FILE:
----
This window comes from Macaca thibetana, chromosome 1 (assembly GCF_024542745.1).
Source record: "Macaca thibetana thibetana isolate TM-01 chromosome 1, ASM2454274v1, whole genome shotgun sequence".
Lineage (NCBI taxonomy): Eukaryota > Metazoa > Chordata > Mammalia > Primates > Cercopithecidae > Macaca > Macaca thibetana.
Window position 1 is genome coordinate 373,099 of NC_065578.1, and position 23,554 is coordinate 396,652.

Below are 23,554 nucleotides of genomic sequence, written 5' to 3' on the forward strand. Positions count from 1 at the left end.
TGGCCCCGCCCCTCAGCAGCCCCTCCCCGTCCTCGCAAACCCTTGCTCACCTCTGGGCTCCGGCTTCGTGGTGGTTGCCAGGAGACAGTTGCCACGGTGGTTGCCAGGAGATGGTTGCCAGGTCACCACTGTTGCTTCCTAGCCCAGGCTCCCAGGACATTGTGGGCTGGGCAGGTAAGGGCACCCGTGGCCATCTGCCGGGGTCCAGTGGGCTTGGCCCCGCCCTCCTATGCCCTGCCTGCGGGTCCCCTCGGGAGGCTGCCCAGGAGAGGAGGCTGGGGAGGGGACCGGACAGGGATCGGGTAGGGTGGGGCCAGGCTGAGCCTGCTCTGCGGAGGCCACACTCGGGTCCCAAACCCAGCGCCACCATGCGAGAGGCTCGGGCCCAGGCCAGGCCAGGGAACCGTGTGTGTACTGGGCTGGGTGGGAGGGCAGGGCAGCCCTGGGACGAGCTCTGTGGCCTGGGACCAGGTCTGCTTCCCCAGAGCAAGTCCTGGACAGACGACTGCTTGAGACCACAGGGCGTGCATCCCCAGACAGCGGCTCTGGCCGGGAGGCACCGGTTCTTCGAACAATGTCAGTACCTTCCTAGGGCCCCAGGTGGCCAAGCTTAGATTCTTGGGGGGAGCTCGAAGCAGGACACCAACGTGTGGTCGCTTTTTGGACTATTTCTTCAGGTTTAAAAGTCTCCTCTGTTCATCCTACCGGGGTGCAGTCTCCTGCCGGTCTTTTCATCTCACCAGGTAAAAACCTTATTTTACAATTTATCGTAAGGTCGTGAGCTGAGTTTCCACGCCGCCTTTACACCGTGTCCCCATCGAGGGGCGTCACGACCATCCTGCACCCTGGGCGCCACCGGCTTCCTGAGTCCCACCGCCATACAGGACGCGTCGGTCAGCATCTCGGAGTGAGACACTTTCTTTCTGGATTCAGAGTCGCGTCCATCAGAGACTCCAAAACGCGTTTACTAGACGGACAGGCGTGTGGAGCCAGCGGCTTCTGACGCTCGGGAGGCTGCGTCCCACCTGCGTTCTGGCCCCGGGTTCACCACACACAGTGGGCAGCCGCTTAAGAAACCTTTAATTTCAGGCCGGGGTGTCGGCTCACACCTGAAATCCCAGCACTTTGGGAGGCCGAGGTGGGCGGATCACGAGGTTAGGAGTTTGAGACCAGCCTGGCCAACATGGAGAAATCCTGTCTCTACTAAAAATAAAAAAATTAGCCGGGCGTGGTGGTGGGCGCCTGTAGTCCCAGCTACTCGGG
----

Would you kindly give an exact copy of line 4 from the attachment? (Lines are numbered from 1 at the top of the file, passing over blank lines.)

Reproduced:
Window position 1 is genome coordinate 373,099 of NC_065578.1, and position 23,554 is coordinate 396,652.